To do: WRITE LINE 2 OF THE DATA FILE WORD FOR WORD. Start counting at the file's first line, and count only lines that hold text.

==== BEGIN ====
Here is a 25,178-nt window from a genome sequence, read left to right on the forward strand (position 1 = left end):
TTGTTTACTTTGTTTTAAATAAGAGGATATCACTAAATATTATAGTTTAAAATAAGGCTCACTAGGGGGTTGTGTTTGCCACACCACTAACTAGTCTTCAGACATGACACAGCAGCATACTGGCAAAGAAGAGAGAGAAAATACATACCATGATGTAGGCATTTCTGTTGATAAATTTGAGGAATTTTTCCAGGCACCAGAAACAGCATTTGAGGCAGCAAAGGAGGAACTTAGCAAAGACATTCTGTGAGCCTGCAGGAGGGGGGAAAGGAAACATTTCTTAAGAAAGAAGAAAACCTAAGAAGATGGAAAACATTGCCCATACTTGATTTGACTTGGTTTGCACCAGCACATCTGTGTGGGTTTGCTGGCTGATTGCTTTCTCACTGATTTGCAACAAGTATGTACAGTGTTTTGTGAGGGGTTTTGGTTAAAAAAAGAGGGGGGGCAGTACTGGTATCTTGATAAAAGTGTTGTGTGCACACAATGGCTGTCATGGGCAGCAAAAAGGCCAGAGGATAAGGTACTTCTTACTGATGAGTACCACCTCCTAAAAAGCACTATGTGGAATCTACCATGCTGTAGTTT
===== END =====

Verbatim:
TTGTTTACTTTGTTTTAAATAAGAGGATATCACTAAATATTATAGTTTAAAATAAGGCTCACTAGGGGGTTGTGTTTGCCACACCACTAACTAGTCTTCAGACATGACACAGCAGCATACTGGCAAAGAAGAGAGAGAAAATACATACCATGATGTAGGCATTTCTGTTGATAAATTTGAGGAATTTTTCCAGGCACCAGAAACAGCATTTGAGGCAGCAAAGGAGGAACTTAGCAAAGACATTCTGTGAGCCTGCAGGAGGGGGGAAAGGAAACATTTCTTAAGAAAGAAGAAAACCTAAGAAGATGGAAAACATTGCCCATACTTGATTTGACTTGGTTTGCACCAGCACATCTGTGTGGGTTTGCTGGCTGATTGCTTTCTCACTGATTTGCAACAAGTATGTACAGTGTTTTGTGAGGGGTTTTGGTTAAAAAAAGAGGGGGGGCAGTACTGGTATCTTGATAAAAGTGTTGTGTGCACACAATGGCTGTCATGGGCAGCAAAAAGGCCAGAGGATAAGGTACTTCTTACTGATGAGTACCACCTCCTAAAAAGCACTATGTGGAATCTACCATGCTGTAGTTT